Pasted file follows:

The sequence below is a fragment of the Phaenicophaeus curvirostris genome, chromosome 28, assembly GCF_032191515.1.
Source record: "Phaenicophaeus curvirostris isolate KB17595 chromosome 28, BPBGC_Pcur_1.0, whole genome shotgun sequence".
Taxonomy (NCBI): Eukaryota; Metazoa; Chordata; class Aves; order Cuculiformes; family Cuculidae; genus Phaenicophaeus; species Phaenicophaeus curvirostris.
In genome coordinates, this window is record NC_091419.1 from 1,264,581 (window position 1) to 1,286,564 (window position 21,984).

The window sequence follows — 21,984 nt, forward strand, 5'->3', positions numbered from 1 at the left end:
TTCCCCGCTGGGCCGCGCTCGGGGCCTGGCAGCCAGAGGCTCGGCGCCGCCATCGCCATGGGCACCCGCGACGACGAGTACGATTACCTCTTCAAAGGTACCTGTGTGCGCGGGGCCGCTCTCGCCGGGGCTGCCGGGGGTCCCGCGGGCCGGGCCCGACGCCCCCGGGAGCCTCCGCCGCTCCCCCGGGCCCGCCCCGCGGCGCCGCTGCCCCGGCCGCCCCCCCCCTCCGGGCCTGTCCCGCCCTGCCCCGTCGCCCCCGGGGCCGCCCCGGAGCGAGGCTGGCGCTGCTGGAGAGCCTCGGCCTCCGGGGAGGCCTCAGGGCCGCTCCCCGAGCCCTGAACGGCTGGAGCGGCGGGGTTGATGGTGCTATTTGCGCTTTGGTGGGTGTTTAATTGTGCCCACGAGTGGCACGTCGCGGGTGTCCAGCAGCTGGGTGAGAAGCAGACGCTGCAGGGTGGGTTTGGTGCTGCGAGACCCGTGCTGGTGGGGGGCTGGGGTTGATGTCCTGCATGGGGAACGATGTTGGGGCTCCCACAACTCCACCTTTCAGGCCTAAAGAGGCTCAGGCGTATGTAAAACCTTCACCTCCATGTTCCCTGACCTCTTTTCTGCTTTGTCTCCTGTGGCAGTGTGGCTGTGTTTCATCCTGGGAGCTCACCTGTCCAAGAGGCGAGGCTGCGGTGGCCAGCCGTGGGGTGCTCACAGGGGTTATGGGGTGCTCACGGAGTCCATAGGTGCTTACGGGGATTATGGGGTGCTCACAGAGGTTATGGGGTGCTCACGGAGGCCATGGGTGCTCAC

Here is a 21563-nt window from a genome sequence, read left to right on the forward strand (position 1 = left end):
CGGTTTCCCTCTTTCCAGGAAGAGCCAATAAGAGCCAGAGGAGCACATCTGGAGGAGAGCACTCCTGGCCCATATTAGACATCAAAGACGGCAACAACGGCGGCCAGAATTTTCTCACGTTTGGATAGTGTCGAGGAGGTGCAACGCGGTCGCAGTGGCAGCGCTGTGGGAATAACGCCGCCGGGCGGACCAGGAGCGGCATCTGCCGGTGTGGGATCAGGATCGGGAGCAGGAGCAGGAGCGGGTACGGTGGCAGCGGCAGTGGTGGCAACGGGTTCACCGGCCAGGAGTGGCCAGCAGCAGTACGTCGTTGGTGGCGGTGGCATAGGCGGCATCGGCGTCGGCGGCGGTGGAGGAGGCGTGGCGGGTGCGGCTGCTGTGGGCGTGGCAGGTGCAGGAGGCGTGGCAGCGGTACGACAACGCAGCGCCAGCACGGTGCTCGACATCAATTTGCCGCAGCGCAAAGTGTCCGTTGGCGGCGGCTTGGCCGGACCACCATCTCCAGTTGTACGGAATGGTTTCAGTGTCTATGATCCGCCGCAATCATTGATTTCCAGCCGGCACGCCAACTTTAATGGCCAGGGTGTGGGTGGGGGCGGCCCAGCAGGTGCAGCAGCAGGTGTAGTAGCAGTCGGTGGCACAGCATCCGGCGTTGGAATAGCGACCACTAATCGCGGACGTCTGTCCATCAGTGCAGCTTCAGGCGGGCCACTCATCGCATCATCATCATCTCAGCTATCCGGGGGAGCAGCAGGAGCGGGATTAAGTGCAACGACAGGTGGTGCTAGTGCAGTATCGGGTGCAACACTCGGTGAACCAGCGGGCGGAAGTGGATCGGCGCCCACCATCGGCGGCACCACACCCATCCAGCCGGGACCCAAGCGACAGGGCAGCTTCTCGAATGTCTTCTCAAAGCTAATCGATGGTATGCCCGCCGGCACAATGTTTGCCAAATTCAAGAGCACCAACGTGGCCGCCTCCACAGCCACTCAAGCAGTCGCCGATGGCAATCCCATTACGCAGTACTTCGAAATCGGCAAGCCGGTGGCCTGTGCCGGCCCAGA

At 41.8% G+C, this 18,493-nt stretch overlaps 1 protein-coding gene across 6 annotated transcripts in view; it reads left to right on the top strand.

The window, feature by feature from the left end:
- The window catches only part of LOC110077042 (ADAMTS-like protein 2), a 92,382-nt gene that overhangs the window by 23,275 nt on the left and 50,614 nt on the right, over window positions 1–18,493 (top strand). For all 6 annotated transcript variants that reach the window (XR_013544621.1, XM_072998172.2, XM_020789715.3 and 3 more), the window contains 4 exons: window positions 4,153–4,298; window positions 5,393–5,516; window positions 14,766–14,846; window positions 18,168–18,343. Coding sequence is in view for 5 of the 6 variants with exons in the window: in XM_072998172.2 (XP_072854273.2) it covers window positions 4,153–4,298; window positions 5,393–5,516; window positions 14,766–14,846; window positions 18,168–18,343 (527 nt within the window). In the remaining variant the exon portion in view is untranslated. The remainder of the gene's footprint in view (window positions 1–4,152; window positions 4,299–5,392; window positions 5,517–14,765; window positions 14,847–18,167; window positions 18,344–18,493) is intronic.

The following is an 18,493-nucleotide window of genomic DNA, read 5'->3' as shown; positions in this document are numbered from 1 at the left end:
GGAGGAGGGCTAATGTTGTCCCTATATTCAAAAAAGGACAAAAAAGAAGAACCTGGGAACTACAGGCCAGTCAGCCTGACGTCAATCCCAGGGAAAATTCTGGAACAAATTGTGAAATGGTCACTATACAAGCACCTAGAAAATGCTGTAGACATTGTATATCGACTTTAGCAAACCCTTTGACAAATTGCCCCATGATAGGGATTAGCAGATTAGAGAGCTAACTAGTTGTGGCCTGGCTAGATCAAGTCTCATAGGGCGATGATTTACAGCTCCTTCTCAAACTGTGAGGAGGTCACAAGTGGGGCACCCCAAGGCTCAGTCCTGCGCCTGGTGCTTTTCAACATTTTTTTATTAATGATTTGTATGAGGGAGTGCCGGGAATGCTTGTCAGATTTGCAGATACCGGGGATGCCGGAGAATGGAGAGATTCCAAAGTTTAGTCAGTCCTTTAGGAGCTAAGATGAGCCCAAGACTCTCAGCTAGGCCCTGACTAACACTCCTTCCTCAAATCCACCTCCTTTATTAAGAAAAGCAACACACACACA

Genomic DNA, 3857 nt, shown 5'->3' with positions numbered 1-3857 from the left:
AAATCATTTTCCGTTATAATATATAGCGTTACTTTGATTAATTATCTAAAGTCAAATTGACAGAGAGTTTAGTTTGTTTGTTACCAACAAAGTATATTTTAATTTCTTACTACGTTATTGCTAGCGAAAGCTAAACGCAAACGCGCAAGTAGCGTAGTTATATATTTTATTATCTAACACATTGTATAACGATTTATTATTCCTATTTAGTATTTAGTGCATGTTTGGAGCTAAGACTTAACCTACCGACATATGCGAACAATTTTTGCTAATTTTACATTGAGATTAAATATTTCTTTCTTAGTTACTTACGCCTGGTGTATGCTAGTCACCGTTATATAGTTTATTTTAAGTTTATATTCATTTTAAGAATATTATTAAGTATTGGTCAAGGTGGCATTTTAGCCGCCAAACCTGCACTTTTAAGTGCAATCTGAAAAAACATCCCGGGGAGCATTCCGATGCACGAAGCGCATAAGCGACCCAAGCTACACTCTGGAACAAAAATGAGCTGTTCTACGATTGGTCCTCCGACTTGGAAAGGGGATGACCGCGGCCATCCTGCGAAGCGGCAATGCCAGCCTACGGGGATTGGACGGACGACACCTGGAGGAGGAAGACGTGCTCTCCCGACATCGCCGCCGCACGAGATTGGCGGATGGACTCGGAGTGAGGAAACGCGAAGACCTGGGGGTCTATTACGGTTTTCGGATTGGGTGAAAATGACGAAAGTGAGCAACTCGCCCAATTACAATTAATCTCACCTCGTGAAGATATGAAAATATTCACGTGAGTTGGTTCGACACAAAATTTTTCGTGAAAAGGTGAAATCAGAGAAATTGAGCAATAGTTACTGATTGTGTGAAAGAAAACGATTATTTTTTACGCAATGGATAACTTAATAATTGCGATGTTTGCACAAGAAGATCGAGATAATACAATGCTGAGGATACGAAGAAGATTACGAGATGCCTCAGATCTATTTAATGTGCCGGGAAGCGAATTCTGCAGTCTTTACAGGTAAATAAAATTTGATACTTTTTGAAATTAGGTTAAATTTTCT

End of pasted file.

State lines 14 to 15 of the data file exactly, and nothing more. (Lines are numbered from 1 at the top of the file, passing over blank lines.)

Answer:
Genomic DNA, 3857 nt, shown 5'->3' with positions numbered 1-3857 from the left:
AAATCATTTTCCGTTATAATATATAGCGTTACTTTGATTAATTATCTAAAGTCAAATTGACAGAGAGTTTAGTTTGTTTGTTACCAACAAAGTATATTTTAATTTCTTACTACGTTATTGCTAGCGAAAGCTAAACGCAAACGCGCAAGTAGCGTAGTTATATATTTTATTATCTAACACATTGTATAACGATTTATTATTCCTATTTAGTATTTAGTGCATGTTTGGAGCTAAGACTTAACCTACCGACATATGCGAACAATTTTTGCTAATTTTACATTGAGATTAAATATTTCTTTCTTAGTTACTTACGCCTGGTGTATGCTAGTCACCGTTATATAGTTTATTTTAAGTTTATATTCATTTTAAGAATATTATTAAGTATTGGTCAAGGTGGCATTTTAGCCGCCAAACCTGCACTTTTAAGTGCAATCTGAAAAAACATCCCGGGGAGCATTCCGATGCACGAAGCGCATAAGCGACCCAAGCTACACTCTGGAACAAAAATGAGCTGTTCTACGATTGGTCCTCCGACTTGGAAAGGGGATGACCGCGGCCATCCTGCGAAGCGGCAATGCCAGCCTACGGGGATTGGACGGACGACACCTGGAGGAGGAAGACGTGCTCTCCCGACATCGCCGCCGCACGAGATTGGCGGATGGACTCGGAGTGAGGAAACGCGAAGACCTGGGGGTCTATTACGGTTTTCGGATTGGGTGAAAATGACGAAAGTGAGCAACTCGCCCAATTACAATTAATCTCACCTCGTGAAGATATGAAAATATTCACGTGAGTTGGTTCGACACAAAATTTTTCGTGAAAAGGTGAAATCAGAGAAATTGAGCAATAGTTACTGATTGTGTGAAAGAAAACGATTATTTTTTACGCAATGGATAACTTAATAATTGCGATGTTTGCACAAGAAGATCGAGATAATACAATGCTGAGGATACGAAGAAGATTACGAGATGCCTCAGATCTATTTAATGTGCCGGGAAGCGAATTCTGCAGTCTTTACAGGTAAATAAAATTTGATACTTTTTGAAATTAGGTTAAATTTTCT